'And so I patch it together … I take the liberty of seeking not only an explanation but a connection between what at first might appear to be disparate ingredients.’ The narrator of Gregory Day’s new novel, A Sand Archive, takes many liberties. Enigmatic in various ways, apparently solitary, nameless, and ungendered, this character is nevertheless full of fascinated admiration and affection for an older man who is virtually a stranger, and candid about the feelings and impulses that compel the creation of an intimate account of his life and career. The patchwork is composed of clues found in an obscure publication titled The Great Ocean Road: Dune stabilisation and other engineering difficulties by FB Herschell, along with an archive in ‘the small prime ministerial library at the university on the edge of the water’ in Geelong.' (Introduction)

Gregory Day : A Sand Archive KN , 2018 single work review
— Appears in: The Saturday Paper , 21-27 April 2018;

'Gregory Day, like Tim Winton, is an Australian novelist connected with an Australian place. While Winton writes about Western Australia, Day’s points of reference typically lie along Victoria’s Great Ocean Road. Like his earlier work, Day’s latest novel also seduces readers to think more deeply about the area’s famously picturesque landscape and its towns, such as Barwon Heads, Breamlea, Split Point.' (Introduction)

'No Schmaltz, No Spin' Gillian Dooley , 2018 single work essay
— Appears in: Australian Book Review , May no. 401 2018; (p. 34)

'And so I patch it together … I take the liberty of seeking not only an explanation but a connection between what at first might appear to be disparate ingredients.’ The narrator of Gregory Day’s new novel, A Sand Archive, takes many liberties. Enigmatic in various ways, apparently solitary, nameless, and ungendered, this character is nevertheless full of fascinated admiration and affection for an older man who is virtually a stranger, and candid about the feelings and impulses that compel the creation of an intimate account of his life and career. The patchwork is composed of clues found in an obscure publication titled The Great Ocean Road: Dune stabilisation and other engineering difficulties by FB Herschell, along with an archive in ‘the small prime ministerial library at the university on the edge of the water’ in Geelong.' (Introduction)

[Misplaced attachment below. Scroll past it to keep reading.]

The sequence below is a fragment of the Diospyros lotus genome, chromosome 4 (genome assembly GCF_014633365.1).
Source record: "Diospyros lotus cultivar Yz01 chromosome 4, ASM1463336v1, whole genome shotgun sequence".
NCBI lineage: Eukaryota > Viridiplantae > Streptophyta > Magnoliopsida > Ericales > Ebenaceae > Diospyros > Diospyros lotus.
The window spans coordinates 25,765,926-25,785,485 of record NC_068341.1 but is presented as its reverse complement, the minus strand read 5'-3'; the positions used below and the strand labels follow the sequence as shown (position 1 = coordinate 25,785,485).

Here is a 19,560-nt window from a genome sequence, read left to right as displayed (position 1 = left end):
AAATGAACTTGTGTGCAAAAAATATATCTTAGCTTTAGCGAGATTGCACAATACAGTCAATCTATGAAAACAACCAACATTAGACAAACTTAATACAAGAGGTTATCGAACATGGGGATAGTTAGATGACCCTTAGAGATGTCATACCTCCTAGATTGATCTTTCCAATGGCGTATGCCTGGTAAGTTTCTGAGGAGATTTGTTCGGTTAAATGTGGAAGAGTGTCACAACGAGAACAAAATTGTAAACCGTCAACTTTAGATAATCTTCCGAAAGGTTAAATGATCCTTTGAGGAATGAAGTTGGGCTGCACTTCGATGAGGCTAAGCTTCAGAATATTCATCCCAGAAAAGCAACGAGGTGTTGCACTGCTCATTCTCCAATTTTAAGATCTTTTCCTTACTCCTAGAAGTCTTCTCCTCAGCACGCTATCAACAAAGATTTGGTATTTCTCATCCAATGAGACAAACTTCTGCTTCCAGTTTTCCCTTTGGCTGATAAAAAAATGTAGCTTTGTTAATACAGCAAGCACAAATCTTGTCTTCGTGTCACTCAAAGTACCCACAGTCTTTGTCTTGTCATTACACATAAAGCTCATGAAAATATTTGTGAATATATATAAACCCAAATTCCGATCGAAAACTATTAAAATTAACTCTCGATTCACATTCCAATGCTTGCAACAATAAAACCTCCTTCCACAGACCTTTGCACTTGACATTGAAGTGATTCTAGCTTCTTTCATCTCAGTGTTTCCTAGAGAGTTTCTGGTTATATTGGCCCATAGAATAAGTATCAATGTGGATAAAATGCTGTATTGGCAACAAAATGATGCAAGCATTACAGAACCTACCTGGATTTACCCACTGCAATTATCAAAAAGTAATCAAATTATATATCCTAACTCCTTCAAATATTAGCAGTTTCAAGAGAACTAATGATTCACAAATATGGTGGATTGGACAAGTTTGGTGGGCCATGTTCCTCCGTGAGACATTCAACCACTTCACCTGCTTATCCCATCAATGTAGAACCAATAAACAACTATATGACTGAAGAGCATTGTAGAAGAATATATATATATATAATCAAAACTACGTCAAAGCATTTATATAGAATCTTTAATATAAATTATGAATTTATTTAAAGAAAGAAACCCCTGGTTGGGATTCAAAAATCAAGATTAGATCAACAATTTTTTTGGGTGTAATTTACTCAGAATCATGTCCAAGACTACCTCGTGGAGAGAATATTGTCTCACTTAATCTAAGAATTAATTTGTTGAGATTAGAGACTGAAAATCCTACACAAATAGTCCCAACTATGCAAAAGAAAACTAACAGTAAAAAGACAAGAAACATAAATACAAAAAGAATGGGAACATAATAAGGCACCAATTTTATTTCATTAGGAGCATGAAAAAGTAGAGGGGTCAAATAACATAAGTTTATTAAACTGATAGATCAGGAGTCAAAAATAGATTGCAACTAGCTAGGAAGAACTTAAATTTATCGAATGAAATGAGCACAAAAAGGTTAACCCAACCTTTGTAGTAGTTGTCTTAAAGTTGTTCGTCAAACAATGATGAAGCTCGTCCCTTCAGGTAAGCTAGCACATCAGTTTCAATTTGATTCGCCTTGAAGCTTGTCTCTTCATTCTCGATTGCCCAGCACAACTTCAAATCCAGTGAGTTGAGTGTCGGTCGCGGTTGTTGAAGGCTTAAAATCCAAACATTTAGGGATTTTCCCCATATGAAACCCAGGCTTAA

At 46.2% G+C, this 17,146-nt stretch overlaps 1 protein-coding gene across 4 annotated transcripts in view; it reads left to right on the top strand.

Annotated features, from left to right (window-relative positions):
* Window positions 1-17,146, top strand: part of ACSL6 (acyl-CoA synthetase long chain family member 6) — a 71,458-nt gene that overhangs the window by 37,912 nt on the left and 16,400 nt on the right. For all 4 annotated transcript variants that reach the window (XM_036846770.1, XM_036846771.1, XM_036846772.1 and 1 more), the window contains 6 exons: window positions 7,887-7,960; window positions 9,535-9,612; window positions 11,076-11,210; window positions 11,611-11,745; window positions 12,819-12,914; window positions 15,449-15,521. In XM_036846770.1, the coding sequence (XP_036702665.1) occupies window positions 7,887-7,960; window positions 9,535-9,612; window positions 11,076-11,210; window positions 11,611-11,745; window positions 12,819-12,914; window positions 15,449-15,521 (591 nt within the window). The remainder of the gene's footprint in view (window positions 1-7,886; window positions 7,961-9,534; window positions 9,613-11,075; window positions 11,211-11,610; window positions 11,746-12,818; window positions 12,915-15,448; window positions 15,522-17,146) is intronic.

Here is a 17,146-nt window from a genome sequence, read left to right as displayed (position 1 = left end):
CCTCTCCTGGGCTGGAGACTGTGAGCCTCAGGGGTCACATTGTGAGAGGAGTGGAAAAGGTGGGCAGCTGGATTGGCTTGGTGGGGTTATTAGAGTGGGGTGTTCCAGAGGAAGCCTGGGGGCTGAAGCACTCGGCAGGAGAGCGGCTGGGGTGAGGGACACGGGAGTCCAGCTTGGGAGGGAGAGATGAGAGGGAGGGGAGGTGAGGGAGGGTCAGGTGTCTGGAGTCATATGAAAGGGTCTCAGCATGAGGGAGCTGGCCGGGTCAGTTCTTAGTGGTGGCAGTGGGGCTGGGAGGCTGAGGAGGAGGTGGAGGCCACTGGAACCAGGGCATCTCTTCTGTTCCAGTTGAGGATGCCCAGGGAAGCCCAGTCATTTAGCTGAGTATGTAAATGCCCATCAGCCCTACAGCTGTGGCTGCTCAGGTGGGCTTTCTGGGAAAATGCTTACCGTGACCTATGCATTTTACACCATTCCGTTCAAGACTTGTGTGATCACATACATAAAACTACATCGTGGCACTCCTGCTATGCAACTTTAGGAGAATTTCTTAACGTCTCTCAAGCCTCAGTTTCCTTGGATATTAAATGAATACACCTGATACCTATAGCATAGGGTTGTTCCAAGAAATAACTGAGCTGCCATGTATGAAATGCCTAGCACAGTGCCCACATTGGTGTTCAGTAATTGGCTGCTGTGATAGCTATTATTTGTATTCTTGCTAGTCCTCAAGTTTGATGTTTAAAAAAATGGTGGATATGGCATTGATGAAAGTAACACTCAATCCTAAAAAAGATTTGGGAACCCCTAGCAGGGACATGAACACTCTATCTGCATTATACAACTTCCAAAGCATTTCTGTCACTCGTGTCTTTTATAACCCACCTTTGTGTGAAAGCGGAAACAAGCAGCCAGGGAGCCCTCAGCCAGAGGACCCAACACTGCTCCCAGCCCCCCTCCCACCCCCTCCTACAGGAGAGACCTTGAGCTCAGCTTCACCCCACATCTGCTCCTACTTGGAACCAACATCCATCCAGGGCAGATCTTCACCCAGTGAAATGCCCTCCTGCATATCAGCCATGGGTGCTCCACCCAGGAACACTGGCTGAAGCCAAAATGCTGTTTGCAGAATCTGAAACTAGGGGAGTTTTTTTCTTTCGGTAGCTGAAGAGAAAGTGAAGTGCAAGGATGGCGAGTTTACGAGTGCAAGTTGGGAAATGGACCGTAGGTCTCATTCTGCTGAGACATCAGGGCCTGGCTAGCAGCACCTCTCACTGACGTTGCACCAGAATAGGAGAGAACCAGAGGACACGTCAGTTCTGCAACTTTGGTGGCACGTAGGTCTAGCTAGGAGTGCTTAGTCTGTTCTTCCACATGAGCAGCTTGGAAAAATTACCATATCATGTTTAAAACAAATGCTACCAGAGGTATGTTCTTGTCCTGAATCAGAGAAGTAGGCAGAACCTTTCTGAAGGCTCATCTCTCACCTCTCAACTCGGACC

Noted : A Sand Archive Helen Elliott , 2018 single work review
— Appears in: The Monthly , May no. 144 2018; (p. 65)

'Gregory Day is a poet, musician, essayist, nature writer, philosopher, critic and novelist. All these accomplishments fleck his fifth novel, A Sand Archive. Day is a regional writer, meticulously documenting people and landscape along the south-west coast of Victoria. Coasts mean sand. There’s much to be learnt from the fact of | sand, from the high culture of Mondrian’s dunes series to engineering Victoria’s Great Ocean Road. Day grasps landscape as an intimate living thing, magical beyond our prosaic imaginations.' (Introduction)

Grief, Racism and Uncertain Futures: Your Guide to the 2019 Miles Franklin Shortlist Jen Webb , 2019 single work column
— Appears in: The Conversation , 30 July 2019;

'I think it’s fair to say that each year the selected novels on the Miles Franklin shortlist manifest the zeitgeist, reflecting on some of the issues that are troubling society.' (Introduction) 

What Should Politicians Be Reading at Parliamentary Book Club? Our Experts Make Their Picks Jane Howard , 2019 single work column
— Appears in: The Conversation , 21 August 2019;
Last amended 13 Jul 2021 11:14:09
Subjects:
  • Great Ocean Road, Timboon - Port Campbell - Gellibrand River area, Geelong - Terang - Lake Bolac area, Victoria,